In addition, the presence of good clinical and quality standards in Russian medical institutions helps ensure trials are conducted effectively. Anthony N DeMaria, Editor-in-Chief of the Journal of the American College of Cardiology, has dismissed what some see as concerns around quality. Following a personal visit to the Moscow City Center of Interventional Cardioangiology, he commented: “The implications of my Russian experience were particularly impressive for clinical research. Given the standard of care, one could be confi dent that medical practice would not invalidate the extrapolation of the results to the rest of the world. Patients in these centers are managed in a standard fashion according to existing guidelines by knowledgeable and skilled physicians using up-to-date pharmaceuticals, supplies and equipment” (8).

Federal Law

Clinical trial regulations in Russia, however, may not stand up to scrutiny. The federal law, 'On circulation of medicines', came into effect in April 2010 as a major regulatory step designed in part to help transform the country into an attractive place for clinical R&D. But, while the introduction of the new law was a tangible effort to establish improved practices – for example, limiting the timeframe for reviewing application documents and safeguarding the interest of patients – the growth in trial approvals up to 2012 quickly turned into the slowdown of 2013.

Many analysts attribute this stagnation to the shortcomings in the federal law. The Association of Clinical Trial Organisations said: “As a result of the reforms, the Russian market for clinical trials has significantly turned towards copy medicines” (9).

While the intention of the regulation was to enhance the growth of international trials, the actual number of approvals issued in Russia in 2013 fell sharply to 2006 levels – a decrease of 9.5%. The data from the first half of 2014 does not look optimistic either, showing a drop of nearly 15% in the number of international multi-centre trial approvals, compared to the same period in 2013 (10).

Import Provisions

Certain provisions of the federal law proved to be more of a hindrance than a help, and have had to be revised. For example, there was an obvious omission in the legislation regarding the import of already registered medicinal products for trials. The lack of regulation here resulted in the situation where, from October 2010, the country's Ministry of Healthcare and Social Development refused to issue related import permits.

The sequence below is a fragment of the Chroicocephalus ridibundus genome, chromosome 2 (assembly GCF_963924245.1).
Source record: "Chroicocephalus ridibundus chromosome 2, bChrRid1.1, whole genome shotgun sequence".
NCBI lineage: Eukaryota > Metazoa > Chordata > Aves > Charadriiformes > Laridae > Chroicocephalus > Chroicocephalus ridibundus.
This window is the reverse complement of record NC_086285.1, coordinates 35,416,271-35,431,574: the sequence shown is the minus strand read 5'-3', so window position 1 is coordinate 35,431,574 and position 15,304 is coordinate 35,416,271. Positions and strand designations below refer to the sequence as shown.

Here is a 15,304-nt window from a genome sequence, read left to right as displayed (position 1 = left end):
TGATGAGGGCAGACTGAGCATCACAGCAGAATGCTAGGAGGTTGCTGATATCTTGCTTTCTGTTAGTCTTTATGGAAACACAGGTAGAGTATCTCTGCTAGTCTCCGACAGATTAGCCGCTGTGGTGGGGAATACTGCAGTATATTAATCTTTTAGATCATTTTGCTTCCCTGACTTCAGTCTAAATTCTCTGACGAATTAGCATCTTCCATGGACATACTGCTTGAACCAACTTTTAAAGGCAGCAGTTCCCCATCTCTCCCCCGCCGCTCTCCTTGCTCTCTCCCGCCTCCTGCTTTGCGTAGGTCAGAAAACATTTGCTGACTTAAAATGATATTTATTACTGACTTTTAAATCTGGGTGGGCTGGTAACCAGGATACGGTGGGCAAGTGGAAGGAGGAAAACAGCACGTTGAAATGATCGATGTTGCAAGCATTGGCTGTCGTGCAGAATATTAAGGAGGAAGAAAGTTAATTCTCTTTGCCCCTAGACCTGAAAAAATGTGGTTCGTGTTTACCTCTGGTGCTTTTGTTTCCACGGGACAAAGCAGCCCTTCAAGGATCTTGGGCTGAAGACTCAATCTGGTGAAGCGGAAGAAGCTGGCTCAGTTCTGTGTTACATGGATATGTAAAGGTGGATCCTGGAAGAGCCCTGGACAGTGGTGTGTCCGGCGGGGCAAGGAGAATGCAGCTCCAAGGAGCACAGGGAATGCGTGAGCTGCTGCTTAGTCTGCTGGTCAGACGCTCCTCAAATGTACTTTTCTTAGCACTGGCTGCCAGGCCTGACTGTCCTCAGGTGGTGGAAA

Furthermore, the Ministry of Industry and Trade turned away those sponsors that did not hold a pharmaceutical licence to the registered study drug. It took eight months – and many unnecessary trial delays and cancellations – before new amendments were made to the law that finally addressed this problem, allowing the Ministry of Healthcare and Social Development to deal with import of both unregistered and registered medicinal products for clinical trials.

Local Registration Studies

Article 38(1) of the federal law explicitly prohibits the conduct of Phase 1 trials for establishing the safety and/or tolerance on healthy volunteers in a situation where investigational medicinal product is manufactured outside the Russian Federation. Another highly controversial regulation (Articles 14, 18, 21 and 27) requires the conduct of so-called local registration studies on the territory of the Russian Federation prior to the registration procedure, unless Russia has originally been included among the participating countries of the respective international multi-centre trial.

This requirement to repeat safety and efficacy trials is widely criticised within Russia itself, mostly from an ethical standpoint, and subsequently for its inconsistency with the principles of the Declaration of Helsinki, which sets out ethical principles for medical research involving human subjects.